Female: about 12-16 mm (> 0.5 inch) long (body length only, not including legs)
Male: much smaller, 6-8 mm (about half the body length of a female) but with longer legs.


The brown widow is highly variable in color. It may be almost white to almost black. Typically, it is a light to medium brown, with an orange-to-yellow hourglass marking on the underside of the abdomen; the coloration of the hourglass often is a good indication of this species. The leg segments are banded, with one half of each segment lighter in color than the other half. The back often has a row of white spots (rarely orange or light blue), and there are a few white stripes on each side. Darker individuals lack these markings and are difficult to distinguish from black widows.

If an eggsac is present, this is the best identifying characteristic. Brown widow eggsacs are tan, spherical, and have many small tufts of silk sticking out from them. They resemble a ’sandspur.’ The other widows make white, smooth eggsacs that tend to be pear-shaped.


World wide in the tropical zone. It was introduced in Florida and has since been observed moving north through Georgia, and into South Carolina; it has also been officially recorded in California, Alabama, Mississippi, and Texas.


Found around buildings in tropical climates. However, it is an introduced species and is the most human-adapted of the species occurring in the South Eastern US. Its webs may occur anywhere there is sufficient space to make one. It may be extremely abundant on houses and other man-made structures (e.g., barns, fences, guard rails, bridges). It reproduces frequently and disperses rapidly, making it nearly impossible to control.


Typically insects, but has been observed killing small toads that have gotten caught in its web (but no confirmed record of eating the toad).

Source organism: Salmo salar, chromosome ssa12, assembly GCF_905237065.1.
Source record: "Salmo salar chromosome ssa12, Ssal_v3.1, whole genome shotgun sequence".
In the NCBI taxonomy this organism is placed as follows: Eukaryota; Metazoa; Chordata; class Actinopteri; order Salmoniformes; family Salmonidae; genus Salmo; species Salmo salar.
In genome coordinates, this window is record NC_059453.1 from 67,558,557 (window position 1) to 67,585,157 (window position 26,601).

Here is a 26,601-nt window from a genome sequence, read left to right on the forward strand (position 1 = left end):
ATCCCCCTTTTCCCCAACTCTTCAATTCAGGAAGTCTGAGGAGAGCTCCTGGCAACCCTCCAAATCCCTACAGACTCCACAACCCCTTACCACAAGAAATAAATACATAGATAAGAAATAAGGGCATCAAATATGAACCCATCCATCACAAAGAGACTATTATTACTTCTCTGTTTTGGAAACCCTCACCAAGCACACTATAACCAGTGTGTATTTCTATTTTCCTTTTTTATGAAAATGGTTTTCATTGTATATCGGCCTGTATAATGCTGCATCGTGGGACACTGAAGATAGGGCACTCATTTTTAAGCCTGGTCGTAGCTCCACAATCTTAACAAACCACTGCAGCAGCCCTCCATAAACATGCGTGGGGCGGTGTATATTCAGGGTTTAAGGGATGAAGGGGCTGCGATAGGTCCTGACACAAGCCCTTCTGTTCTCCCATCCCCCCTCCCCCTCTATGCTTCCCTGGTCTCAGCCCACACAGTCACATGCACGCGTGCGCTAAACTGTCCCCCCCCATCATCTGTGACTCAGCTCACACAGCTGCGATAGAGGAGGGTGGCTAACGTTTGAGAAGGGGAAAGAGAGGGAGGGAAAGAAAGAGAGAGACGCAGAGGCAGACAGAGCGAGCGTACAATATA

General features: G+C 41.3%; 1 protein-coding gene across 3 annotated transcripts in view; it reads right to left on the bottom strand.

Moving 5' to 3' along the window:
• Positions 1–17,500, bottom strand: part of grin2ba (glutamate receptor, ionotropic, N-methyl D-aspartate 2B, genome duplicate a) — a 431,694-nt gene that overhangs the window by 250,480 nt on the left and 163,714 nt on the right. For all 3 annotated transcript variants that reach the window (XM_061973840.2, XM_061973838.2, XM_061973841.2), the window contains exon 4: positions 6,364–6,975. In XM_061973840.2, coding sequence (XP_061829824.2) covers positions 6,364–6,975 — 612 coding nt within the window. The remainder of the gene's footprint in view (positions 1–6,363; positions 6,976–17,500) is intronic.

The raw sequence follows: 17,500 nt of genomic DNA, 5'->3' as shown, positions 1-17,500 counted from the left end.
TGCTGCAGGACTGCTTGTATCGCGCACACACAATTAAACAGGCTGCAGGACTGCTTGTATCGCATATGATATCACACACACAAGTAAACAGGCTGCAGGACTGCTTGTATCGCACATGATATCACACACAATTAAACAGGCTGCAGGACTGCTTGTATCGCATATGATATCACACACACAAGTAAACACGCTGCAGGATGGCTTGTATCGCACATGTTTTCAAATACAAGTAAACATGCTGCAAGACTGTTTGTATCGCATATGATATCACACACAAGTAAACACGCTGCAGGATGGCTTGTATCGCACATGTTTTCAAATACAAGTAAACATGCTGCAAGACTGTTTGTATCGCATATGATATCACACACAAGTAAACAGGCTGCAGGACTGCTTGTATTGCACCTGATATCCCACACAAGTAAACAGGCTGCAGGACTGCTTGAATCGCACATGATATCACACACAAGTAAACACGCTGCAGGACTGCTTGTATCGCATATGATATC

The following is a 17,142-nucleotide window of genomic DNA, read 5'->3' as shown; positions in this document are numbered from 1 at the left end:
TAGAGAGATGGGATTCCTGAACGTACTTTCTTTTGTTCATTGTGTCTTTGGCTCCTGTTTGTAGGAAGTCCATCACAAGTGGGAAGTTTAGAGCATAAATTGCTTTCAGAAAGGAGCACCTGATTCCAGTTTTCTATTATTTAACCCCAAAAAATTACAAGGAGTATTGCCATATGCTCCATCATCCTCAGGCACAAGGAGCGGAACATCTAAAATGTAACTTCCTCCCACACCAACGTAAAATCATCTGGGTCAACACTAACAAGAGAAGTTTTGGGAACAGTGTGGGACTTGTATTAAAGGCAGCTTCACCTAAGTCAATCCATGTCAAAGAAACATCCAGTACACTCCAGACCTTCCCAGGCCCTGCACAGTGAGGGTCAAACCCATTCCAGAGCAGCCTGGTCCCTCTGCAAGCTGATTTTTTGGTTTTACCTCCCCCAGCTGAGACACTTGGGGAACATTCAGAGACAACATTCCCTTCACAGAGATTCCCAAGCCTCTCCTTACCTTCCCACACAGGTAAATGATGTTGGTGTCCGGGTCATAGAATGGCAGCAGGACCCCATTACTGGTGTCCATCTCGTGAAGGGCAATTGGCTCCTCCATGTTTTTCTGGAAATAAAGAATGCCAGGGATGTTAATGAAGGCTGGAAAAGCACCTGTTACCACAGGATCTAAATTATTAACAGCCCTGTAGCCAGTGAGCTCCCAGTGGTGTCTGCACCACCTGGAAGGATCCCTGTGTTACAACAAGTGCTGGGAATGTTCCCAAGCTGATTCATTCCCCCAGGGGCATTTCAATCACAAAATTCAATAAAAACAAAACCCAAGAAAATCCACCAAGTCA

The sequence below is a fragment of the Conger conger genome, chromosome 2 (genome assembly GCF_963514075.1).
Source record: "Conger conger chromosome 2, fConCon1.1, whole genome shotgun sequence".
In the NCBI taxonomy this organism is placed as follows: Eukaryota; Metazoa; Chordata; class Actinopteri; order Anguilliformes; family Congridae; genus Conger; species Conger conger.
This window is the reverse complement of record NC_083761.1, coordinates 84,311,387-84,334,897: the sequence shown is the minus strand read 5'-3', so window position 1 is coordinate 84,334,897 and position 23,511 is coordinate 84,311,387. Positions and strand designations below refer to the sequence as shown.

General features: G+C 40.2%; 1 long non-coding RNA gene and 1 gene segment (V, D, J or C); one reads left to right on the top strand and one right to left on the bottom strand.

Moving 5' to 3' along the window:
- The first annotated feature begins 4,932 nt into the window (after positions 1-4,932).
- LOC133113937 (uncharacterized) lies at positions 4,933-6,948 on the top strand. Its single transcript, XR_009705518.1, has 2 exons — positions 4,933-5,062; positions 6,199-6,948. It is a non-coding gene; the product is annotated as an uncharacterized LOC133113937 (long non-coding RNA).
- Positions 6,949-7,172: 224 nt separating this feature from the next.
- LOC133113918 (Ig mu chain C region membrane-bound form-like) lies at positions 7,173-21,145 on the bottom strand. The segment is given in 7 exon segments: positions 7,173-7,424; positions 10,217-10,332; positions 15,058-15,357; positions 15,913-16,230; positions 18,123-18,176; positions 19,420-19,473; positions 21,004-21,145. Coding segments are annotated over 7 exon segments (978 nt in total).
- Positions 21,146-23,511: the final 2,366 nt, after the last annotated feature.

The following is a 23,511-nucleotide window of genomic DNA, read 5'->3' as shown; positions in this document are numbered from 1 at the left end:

Life Cycle

Females can live up to 3 years, while the males only live from 6 months to 1 year. The Brown Widow is the most actively reproducing widow species, producing up to 5000 young per female per season.


Widow Bites:

NOTE: It is recognized that this particular species of widow is most likely not medically significant (not an immediate medical concern to those who are bitten). (Net Ref (4)) The brown widow produces clinical effects similar to that of the black widow but the typical symptoms and signs being milder and tending to be restricted to the bite site and surrounding tissues. (Print Ref 1)

Brown widow spiders usually curl up into a ball, and drop to the ground as a primary defense. It is highly recommended that people leave this spider alone; observe, but don’t touch.

Males and immatures do not bite. The brown widow is an extremely timid spider which has rarely been reported to bite.


Be very careful when working around areas where widow spiders may be established. Take proper precautions-wear gloves and pay attention to where you are working. The reaction to a widow bite can be painful, and the victim should go to the doctor immediately for treatment.